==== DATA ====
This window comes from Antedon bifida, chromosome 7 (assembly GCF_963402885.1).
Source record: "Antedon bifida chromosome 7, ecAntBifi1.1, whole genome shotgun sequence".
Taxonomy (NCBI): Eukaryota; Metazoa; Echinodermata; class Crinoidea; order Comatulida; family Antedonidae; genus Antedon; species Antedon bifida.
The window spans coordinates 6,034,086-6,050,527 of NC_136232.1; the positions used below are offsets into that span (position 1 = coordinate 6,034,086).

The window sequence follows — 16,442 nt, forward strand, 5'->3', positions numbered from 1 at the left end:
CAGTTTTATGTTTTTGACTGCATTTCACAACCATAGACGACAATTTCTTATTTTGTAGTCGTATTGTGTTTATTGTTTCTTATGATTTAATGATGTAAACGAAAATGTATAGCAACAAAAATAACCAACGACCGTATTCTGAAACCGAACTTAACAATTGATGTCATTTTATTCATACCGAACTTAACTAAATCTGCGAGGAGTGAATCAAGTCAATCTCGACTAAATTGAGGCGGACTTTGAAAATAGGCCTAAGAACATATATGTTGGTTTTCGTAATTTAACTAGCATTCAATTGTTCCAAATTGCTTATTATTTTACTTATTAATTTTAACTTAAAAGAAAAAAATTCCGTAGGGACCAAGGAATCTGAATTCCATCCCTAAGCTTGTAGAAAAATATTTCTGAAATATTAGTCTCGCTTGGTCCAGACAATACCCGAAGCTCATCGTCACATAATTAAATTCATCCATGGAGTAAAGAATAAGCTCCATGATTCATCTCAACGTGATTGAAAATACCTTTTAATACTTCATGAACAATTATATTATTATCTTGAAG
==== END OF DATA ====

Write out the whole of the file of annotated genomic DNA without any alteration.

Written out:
This window comes from Antedon bifida, chromosome 7 (assembly GCF_963402885.1).
Source record: "Antedon bifida chromosome 7, ecAntBifi1.1, whole genome shotgun sequence".
Taxonomy (NCBI): Eukaryota; Metazoa; Echinodermata; class Crinoidea; order Comatulida; family Antedonidae; genus Antedon; species Antedon bifida.
The window spans coordinates 6,034,086-6,050,527 of NC_136232.1; the positions used below are offsets into that span (position 1 = coordinate 6,034,086).

The window sequence follows — 16,442 nt, forward strand, 5'->3', positions numbered from 1 at the left end:
CAGTTTTATGTTTTTGACTGCATTTCACAACCATAGACGACAATTTCTTATTTTGTAGTCGTATTGTGTTTATTGTTTCTTATGATTTAATGATGTAAACGAAAATGTATAGCAACAAAAATAACCAACGACCGTATTCTGAAACCGAACTTAACAATTGATGTCATTTTATTCATACCGAACTTAACTAAATCTGCGAGGAGTGAATCAAGTCAATCTCGACTAAATTGAGGCGGACTTTGAAAATAGGCCTAAGAACATATATGTTGGTTTTCGTAATTTAACTAGCATTCAATTGTTCCAAATTGCTTATTATTTTACTTATTAATTTTAACTTAAAAGAAAAAAATTCCGTAGGGACCAAGGAATCTGAATTCCATCCCTAAGCTTGTAGAAAAATATTTCTGAAATATTAGTCTCGCTTGGTCCAGACAATACCCGAAGCTCATCGTCACATAATTAAATTCATCCATGGAGTAAAGAATAAGCTCCATGATTCATCTCAACGTGATTGAAAATACCTTTTAATACTTCATGAACAATTATATTATTATCTTGAAG